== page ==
Barry Goldwater, the last conservative to become the Republican presidential candidate, won the nomination after a bitter, personal fight that carried all the way to the convention floor. In the partisan frenzy of the moment, he picked, in William Miller, a running mate who offended the Republican moderates. The result was a historic disaster -- for the country as well as the party.
Ronald Reagan tied up the nomination early this year in a benign campaign that left few hurt feelings. So he has had the chance to pick at leisure a running mate who broadens his appeal. But if he misses the chance, if he does not name one of the three prominent moderates, he reinforces the damaging stereotypes of the right-wing ideologue.
In all fairness, the sterotype may be a grotesque caricature. Reagan, seen on his home field here in Los Angeles, does not come on as a threatening per person. Witness his love of making people laugh with one-liners. Several of his stands -- for example, being against draft registration -- clash with the ahrdline position.
But the moderate Republican vote takes on very special importance this year. For one thing, John Anderson will be in the race bidding for Republican moderates. For another, the crucial battleground lies in states -- Illinois, Ohio, Michigan, Pennsylvania, New Jersey and maybe even New York -- where moderates plainly outweigh conservatives.
Moreover, if the ideological shoe doesnht exactly fit Reagan, there is a certain correspondence on major matters as well as such emotional issues as women's rights. In economic policy, for example, the Reagan stress is on an across-the-board tax cut. That would promote the interest of the haves. Add to that his previous refusal to divulge tax returns, and you have the makings of an economic royalist, soaking the poor.
In the energy field, the Reagan position emphasizes inducing a new burst of oil supply by decontrol of prices. Unfortunately, almost all forecasts -- both private and government -- suggest that reserves in this country have been depleted to the point where even the price incentive cannot stimulate higher output. So the Reagan position lends itself to the critique that without solving the problem, it offers giveaways to the big companies.
In the cloudy world of foreign policy, the telltale issue is China. That country ties up a significant portion of Russia's armed might. It challenges the Soviet claim to supremacy in the communist world. It engages Japan in a tilt against Russia. It is, accordingly, crucial to any serious American hope of checking Soviet expansion.
Still Reagan, while coming off his love affair with Taiwan, shows no real affinity for Peking. Why? Because, the argument can be made to go, he is such an ideologue on the abstract issue of communism.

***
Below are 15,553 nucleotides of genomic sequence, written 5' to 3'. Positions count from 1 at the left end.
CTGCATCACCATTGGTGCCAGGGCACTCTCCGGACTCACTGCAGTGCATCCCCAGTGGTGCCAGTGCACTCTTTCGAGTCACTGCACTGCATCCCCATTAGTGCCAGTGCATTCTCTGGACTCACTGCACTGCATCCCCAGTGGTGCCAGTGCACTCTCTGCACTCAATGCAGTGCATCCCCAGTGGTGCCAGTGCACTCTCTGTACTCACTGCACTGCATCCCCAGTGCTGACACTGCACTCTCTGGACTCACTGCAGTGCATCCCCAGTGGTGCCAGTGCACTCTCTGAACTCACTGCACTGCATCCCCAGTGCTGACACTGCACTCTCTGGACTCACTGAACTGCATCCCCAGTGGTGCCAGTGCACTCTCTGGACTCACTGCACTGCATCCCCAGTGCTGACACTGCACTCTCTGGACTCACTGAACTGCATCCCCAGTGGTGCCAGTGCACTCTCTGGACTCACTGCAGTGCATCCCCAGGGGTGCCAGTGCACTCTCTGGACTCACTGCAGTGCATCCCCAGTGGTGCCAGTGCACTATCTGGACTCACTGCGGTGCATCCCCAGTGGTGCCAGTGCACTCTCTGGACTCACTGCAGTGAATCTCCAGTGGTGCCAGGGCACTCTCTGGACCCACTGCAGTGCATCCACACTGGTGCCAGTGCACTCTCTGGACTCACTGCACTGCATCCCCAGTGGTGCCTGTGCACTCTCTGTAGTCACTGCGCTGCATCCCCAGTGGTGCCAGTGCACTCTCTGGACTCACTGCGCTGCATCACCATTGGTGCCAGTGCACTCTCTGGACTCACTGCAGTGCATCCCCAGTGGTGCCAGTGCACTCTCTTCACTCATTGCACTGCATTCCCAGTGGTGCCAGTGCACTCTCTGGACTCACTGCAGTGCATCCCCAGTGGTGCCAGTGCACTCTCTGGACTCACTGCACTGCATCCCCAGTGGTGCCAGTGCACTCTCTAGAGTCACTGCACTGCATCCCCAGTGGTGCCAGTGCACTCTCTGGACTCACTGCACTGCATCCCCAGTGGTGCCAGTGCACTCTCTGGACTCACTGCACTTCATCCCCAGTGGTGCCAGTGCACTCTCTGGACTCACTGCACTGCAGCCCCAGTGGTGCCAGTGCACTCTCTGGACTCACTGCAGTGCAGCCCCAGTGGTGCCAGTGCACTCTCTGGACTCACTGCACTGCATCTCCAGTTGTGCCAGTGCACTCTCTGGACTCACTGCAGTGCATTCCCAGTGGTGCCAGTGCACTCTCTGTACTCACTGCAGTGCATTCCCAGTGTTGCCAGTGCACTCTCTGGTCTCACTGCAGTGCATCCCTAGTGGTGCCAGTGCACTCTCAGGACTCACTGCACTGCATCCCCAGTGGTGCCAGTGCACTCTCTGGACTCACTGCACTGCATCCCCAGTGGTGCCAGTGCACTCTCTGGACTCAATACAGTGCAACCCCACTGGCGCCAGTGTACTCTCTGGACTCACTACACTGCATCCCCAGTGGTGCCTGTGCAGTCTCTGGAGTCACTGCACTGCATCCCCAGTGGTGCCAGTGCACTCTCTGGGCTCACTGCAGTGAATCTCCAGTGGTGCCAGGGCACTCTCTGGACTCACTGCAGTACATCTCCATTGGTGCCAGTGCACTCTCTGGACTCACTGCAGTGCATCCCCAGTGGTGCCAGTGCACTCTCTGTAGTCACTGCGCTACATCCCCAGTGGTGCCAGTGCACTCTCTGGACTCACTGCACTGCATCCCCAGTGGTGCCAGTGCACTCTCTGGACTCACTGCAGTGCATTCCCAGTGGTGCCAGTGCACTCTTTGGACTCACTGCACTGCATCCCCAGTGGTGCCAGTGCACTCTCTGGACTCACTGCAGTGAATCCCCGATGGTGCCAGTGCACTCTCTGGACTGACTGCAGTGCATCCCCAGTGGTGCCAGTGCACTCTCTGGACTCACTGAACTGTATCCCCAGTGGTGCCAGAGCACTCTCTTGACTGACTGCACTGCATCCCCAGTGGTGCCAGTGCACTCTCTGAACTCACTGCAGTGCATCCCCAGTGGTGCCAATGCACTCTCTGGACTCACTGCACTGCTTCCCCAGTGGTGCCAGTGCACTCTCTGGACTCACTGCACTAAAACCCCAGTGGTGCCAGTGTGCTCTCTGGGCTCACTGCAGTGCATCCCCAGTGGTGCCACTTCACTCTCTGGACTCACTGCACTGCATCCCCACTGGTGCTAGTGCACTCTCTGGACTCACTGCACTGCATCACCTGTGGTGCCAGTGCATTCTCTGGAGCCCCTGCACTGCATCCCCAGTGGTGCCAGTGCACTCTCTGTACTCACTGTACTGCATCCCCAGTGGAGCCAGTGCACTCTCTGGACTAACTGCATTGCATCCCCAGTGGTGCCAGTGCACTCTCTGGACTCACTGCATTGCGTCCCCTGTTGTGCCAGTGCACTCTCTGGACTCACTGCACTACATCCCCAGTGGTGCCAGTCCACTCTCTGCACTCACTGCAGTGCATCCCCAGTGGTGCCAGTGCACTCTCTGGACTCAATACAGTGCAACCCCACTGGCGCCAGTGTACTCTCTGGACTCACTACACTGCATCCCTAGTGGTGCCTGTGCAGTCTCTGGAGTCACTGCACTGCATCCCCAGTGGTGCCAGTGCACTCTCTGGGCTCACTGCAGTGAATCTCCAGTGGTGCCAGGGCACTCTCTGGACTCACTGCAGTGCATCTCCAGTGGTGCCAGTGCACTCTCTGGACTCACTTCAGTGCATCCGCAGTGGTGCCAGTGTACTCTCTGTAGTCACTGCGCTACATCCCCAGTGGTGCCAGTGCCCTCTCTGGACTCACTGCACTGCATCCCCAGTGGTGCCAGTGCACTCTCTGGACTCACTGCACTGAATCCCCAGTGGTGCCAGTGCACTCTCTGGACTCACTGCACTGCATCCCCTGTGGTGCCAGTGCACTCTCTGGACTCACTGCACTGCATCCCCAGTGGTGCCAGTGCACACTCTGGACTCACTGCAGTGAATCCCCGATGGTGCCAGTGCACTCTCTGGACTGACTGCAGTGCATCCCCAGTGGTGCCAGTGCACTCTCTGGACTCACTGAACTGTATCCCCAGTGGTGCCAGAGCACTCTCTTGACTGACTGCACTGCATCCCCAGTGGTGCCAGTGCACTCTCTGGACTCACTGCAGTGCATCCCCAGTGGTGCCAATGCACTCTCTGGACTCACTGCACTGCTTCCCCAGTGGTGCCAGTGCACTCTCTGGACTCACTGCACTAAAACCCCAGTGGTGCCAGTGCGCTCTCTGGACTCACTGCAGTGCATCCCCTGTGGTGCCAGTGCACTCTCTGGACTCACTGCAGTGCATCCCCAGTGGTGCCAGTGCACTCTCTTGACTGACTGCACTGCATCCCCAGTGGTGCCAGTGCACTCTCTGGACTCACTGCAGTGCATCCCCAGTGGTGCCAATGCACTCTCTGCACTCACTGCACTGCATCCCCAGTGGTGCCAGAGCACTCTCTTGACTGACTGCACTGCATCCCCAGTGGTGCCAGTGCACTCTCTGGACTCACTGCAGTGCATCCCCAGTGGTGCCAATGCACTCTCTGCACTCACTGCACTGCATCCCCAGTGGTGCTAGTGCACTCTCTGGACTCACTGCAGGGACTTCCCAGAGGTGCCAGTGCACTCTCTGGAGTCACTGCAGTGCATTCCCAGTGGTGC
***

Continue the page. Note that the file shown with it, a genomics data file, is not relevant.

Join to those issues inexperiece in national and international affairs and age, and there emerges a candidate extremely vulnerable to the kind of piranha politics Jimmy Carter plays with a vengeance. Except that by a rare stroke of good fortune, Reagan can erase the stereotype by picking one of three possible running mates.
George Bush is the obvious choice. As the former director of central intelligence, an envoy to China and the United Nations, he covers Reagan on the questions of experience and age. He has an appeal on the East Coast, whence he hails, and in the industrial states of the Midwest where he showed strong in the primaries.
Howard Baker, although he did poorly in the primaries because he ran from the position of Senate minority leader, is a weightier figure than Bush. fLike Bush, he saves Reagan in the matters of age and experience. He has standing in border states that could be important, and he is a poised campaigner, particularly on television.
Gerald Ford is the dream candidate. He has the quality Reagan most needs in a running mate, the quality of being presidential. Alone among American political leaders, he excites no boos. To be sure, Ford has said no, and means it. But if Reagan made the right kind of acceptance speech -- "The country needs Jerry Ford, the party needs Jerry Ford, and I need Jerry Ford" -- the convention would sweep Ford into the post by acclamation.
No doubt there are other good possibilities. Gov. Albert Quie of Minnesota is an attractive figure, as are Sens. Richard Lugar of Indiana, Jack Danforth of Missouri and Paul Laxalt of Nevada. But only Ford, Baker or Bush can simultaneously broaden Reagan's appeal to the moderates and offset his lack of experience. By picking one of them, he shows strong common sense, and a feel for quality. By picking anybody else, Reagan becomes just what Carter wants him to be -- the issue.